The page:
If there is one category of companies that are responsible for innovation in the Netherlands, it would have to be the start-ups. Innovation Origins is always looking for relevant innovations, therefore there is every reason to really capture the complete Dutch start-up ecosystem. Armed with the data sets of StartupDelta, we visited all Dutch provinces. In 14 episodes, published between December 24, 2018, and January 7, 2019, we’re giving an overview of the start-up ecosystem in the Netherlands. The series has been made by the journalists of cooperation PitchProducties, commissioned by Innovation Origins. Today: Limburg. Read the other episodes of the series here (as far as already published).
“South Limburg, imagine living there”, it was said in the television campaign with which South Limburg tried to improve her image since 2008. The area was seen as a nice place for a short vacation at the time, but not for a glorious career. There was a lot of unemployment and Limburg was having trouble with the ageing of the population.
In the coalition agreement of the province of Limburg for the periods 2011-2015 en 2015-2019, a number of economical challenges were therefore identified. Besides reducing unemployment, the province set the goal of creating a favourable business climate for starting entrepreneurs. The television spot aroused sympathy for the region, but did the province of Limburg also succeed in creating a good ecosystem for start-ups?
The Central Statistical Office (CBS) analyzed the economy in Limburg in 2017 in collaboration with research organisation TNO, which showed that Limburg has developed economically fully in line with the rest of the Netherlands. ING research even showed that Limburg climbed two spots on the national index.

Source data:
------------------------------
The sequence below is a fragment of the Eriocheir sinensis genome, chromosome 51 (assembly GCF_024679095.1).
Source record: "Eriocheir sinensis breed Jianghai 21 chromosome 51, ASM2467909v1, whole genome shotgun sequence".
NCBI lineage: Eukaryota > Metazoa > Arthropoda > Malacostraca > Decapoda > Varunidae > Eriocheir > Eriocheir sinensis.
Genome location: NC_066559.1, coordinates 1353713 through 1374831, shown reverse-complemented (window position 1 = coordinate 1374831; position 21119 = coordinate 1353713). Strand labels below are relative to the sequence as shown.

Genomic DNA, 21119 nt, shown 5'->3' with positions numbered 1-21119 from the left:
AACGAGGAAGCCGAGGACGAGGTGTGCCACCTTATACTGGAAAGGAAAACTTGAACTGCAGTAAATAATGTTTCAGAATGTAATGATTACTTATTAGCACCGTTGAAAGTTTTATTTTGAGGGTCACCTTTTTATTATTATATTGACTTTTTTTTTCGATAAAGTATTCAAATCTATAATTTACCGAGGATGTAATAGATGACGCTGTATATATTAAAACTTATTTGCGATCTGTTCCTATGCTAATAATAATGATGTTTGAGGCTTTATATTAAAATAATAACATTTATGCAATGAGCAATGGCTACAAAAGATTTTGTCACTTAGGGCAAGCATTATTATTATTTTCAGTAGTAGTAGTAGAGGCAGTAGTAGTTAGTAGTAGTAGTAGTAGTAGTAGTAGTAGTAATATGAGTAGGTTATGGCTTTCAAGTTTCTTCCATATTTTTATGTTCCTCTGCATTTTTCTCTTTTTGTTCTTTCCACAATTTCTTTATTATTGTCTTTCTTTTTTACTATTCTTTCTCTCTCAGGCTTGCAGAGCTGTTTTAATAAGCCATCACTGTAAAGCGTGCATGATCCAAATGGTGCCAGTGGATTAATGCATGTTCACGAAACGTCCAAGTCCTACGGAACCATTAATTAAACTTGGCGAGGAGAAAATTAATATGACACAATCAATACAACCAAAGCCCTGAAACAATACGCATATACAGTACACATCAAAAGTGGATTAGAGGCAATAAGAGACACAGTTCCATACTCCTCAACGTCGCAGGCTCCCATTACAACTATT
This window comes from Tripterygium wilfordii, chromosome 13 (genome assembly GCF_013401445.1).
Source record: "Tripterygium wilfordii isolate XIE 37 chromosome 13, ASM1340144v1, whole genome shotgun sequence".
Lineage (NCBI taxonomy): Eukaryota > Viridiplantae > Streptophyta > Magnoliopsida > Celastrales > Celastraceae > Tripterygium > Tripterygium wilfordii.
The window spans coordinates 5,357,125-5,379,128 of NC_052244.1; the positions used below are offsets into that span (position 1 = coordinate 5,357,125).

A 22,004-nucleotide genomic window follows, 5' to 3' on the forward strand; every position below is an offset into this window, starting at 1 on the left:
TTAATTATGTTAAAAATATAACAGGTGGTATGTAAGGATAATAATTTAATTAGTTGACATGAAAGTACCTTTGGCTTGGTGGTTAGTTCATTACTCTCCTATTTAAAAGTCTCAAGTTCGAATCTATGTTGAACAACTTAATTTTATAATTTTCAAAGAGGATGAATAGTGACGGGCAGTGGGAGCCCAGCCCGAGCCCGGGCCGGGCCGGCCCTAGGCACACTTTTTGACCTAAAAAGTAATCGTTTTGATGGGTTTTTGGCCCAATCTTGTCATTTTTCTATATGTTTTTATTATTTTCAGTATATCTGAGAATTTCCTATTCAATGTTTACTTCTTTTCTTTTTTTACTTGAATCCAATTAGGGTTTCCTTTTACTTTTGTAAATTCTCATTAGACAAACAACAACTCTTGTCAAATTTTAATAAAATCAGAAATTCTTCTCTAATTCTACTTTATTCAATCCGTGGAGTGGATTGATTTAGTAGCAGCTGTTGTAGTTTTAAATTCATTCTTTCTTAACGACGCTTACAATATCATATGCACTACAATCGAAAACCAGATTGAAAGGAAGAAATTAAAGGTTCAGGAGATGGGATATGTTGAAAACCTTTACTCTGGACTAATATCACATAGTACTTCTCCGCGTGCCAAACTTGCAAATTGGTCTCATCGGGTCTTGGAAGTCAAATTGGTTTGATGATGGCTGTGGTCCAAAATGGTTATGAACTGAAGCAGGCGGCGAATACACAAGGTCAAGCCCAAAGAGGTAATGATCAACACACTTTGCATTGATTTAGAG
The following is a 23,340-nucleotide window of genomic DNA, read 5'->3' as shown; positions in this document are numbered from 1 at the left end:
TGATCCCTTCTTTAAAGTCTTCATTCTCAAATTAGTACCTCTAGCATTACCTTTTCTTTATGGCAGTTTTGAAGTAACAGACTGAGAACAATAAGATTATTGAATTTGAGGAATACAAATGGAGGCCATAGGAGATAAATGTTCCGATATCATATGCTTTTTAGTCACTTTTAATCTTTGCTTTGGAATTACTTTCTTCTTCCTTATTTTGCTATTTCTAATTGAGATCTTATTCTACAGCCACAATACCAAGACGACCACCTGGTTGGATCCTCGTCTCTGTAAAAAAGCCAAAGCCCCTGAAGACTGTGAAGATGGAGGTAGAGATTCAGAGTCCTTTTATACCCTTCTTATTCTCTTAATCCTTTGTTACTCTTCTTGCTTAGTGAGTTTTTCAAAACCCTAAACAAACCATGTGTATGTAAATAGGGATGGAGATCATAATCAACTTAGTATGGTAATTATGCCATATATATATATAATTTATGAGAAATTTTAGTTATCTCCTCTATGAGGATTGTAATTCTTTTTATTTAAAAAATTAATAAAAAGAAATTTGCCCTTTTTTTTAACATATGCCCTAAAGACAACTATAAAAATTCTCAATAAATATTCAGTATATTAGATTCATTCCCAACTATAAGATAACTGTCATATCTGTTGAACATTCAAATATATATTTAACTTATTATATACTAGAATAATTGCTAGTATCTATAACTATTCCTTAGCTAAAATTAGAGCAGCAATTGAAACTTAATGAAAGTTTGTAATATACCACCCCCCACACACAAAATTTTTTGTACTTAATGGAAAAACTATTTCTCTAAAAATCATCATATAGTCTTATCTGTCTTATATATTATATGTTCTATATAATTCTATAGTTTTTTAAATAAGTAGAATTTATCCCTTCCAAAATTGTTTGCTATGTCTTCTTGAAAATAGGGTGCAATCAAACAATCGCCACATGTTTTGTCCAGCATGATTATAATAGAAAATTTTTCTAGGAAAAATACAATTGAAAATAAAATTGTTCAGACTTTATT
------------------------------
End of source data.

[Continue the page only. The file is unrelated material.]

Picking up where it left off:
A characteristic of Limburg was that it was, until recently, highly dependent on a number of large multinationals, as explained by a spokesman of the province. Many materials and products for other countries were produced in Limburg, which made the provincial economy cyclical. If the foreign countries were doing well, Limburg was very active, but when there was a reduction in demand for materials, people from Limburg lost their jobs.
That had to change and that’s why the province of Limburg decided to follow the example of Brainport Eindhoven in collaboration with the University of Maastricht and a number of large companies. Work was done on the so-called Brightlands campuses where knowledge-intensive jobs were developed, starting from the regional qualities.